What is Big Think?  

We are Big Idea Hunters…

We live in a time of information abundance, which far too many of us see as information overload. With the sum total of human knowledge, past and present, at our fingertips, we’re faced with a crisis of attention: which ideas should we engage with, and why? Big Think is an evolving roadmap to the best thinking on the planet — the ideas that can help you think flexibly and act decisively in a multivariate world.

A word about Big Ideas and Themes — The architecture of Big Think

Big ideas are lenses for envisioning the future. Every article and video on bigthink.com and on our learning platforms is based on an emerging “big idea” that is significant, widely relevant, and actionable. We’re sifting the noise for the questions and insights that have the power to change all of our lives, for decades to come. For example, reverse-engineering is a big idea in that the concept is increasingly useful across multiple disciplines, from education to nanotechnology.

Themes are the seven broad umbrellas under which we organize the hundreds of big ideas that populate Big Think. They include New World Order, Earth and Beyond, 21st Century Living, Going Mental, Extreme Biology, Power and Influence, and Inventing the Future.

Big Think Features:

12,000+ Expert Videos


Browse videos featuring experts across a wide range of disciplines, from personal health to business leadership to neuroscience.

Watch videos

World Renowned Bloggers


Big Think’s contributors offer expert analysis of the big ideas behind the news.

Go to blogs

Big Think Edge


Big Think’s Edge learning platform for career mentorship and professional development provides engaging and actionable courses delivered by the people who are shaping our future.

Find out more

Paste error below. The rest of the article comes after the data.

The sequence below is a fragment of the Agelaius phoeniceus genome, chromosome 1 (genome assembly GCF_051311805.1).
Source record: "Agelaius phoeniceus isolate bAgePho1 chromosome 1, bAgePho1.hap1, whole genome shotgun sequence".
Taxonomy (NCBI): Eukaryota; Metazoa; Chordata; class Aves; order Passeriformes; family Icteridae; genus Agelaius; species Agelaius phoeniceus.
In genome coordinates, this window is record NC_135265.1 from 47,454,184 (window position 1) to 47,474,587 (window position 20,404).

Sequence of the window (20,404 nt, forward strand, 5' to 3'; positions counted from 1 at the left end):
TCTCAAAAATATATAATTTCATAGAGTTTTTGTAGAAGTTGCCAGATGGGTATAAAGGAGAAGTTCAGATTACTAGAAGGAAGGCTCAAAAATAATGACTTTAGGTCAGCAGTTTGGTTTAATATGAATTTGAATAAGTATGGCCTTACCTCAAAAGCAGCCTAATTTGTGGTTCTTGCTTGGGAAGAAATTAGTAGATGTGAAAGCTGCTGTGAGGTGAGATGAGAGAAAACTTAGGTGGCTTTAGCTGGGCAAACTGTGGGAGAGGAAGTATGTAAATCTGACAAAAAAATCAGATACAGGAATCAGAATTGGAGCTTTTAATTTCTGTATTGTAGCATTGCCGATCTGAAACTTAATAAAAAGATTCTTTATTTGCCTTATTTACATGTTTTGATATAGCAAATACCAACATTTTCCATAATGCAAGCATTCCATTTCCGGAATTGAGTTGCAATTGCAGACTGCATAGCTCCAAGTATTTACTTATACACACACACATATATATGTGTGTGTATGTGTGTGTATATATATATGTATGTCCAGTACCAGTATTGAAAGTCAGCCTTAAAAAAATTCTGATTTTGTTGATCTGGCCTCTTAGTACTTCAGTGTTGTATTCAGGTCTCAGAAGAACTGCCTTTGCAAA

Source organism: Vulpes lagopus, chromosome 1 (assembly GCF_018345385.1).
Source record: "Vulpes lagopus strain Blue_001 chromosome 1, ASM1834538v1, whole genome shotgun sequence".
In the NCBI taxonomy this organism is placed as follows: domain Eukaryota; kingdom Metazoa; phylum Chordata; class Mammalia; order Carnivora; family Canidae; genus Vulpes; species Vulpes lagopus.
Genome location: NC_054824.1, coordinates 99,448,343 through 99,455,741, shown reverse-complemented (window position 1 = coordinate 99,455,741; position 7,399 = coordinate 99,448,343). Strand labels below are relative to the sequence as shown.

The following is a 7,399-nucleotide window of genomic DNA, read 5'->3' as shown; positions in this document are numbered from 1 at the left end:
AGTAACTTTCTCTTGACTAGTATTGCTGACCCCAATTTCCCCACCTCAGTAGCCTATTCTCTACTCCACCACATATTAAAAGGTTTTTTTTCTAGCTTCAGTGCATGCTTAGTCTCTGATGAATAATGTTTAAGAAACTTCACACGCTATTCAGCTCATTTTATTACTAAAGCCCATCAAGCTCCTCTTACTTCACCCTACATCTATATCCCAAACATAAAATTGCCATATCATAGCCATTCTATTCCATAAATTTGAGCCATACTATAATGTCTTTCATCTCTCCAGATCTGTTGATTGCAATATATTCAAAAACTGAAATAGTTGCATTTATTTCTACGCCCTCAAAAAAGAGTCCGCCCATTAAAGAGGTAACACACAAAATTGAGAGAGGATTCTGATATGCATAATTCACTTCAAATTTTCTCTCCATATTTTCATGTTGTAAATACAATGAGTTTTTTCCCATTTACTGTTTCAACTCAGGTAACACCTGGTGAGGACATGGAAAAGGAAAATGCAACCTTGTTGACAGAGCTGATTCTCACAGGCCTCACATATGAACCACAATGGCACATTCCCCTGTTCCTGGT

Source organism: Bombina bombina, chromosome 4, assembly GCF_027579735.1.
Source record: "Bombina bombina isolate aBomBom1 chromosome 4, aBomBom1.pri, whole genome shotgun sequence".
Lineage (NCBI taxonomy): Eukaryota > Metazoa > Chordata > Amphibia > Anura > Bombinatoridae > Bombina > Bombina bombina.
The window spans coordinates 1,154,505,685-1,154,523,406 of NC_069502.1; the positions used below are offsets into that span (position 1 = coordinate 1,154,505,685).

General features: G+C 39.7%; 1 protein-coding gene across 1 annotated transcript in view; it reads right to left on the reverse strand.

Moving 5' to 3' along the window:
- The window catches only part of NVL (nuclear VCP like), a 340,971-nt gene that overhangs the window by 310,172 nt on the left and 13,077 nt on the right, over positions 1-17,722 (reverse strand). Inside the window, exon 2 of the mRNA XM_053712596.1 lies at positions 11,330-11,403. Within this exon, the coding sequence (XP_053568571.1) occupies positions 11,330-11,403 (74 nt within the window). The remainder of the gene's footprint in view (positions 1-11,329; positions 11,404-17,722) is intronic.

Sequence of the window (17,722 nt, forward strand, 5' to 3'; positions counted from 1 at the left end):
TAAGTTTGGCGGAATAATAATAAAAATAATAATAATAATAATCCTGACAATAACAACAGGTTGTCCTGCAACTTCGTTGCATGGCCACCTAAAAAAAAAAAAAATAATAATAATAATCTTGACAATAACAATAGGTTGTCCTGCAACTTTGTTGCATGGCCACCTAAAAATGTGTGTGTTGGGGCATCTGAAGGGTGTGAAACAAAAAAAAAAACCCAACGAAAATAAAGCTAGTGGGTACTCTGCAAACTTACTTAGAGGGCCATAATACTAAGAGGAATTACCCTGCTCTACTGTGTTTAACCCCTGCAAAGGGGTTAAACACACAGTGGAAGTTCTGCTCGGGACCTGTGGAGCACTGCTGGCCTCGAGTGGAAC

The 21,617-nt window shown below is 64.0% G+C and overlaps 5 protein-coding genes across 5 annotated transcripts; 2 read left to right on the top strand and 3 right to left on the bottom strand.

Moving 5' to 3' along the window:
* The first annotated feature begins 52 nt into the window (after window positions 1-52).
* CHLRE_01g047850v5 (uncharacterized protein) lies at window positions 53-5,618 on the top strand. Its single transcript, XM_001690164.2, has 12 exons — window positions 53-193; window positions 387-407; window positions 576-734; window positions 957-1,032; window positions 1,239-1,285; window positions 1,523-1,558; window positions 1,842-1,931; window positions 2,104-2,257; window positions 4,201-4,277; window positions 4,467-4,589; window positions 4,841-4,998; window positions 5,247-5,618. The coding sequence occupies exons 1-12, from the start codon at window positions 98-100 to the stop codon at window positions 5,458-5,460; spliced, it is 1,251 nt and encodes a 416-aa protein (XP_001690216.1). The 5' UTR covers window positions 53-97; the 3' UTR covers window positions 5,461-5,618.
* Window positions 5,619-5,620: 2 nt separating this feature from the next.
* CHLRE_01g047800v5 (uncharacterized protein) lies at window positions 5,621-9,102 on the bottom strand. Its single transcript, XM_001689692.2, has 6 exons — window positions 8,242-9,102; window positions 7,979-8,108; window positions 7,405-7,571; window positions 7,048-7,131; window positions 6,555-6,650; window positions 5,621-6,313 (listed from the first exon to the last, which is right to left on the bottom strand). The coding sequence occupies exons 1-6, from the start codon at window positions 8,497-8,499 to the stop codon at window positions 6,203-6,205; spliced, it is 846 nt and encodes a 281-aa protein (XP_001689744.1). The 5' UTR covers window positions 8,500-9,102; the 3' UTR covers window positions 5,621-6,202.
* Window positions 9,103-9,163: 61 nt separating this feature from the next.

Eruption at Sarychev Peak threatening air traffic

June 14, 2009, 11:54 PM

Sarychev Peak in Russia erupting on June 14, 2009. Image courtesy of the NASA Earth Observatory.

The transpacific air routes over the Aleutians, the Kamchatka Peninsula and the Kuril Islands are a prime location for the threat of ash to commercial aviation. Many of these volcanoes, especially on the western side of the Pacific Ocean are not closely monitoring and sometimes only remote sensing techniques can keep track of the activity.

Case in point is the current eruption at Sarychev Peak in the Kuril Islands. The volcano is on one of the southern-most Kuril Islands (Ostrov Matua) in Russia, just north of the (contested) border with Japan. The eruption was first detected on June 12th by the U.S. Air Force Weather Agency and then captured by the MODIS on a NASA Aqua satellite. The impressive tan plume is seen over the cloud cover spreading over 250 km / 150 miles away from the volcano. By June 13th, the ash had spread to over 700 km / 450 miles from the volcano, again captured by NASA (including some thermal information indicating the hot spot for the volcano). The ash plume is over 8 km / 5 miles tall - and it is this thick ash plume that is threatening air travel across the Kuril Islands.

This is the first time I had heard of Sarychev Peak even though it is one of the most active volcanoes in the Kuril Islands. An andesitic volcano currently sits within an older 3.5 km / 2 mile caldera. The volcano produced both passive and explosive eruptions, either in the form of andesite lava flows (possibly as recently as 1986) or pyroclastic flows, some of which necessitated evacuations of the (sparse) population. An eruption in 1946 was possibly as powerful as a VEI 4 where pyroclastic flows made it to the ocean.


Eruption at Sarychev Peak t...

Newsletter: Share: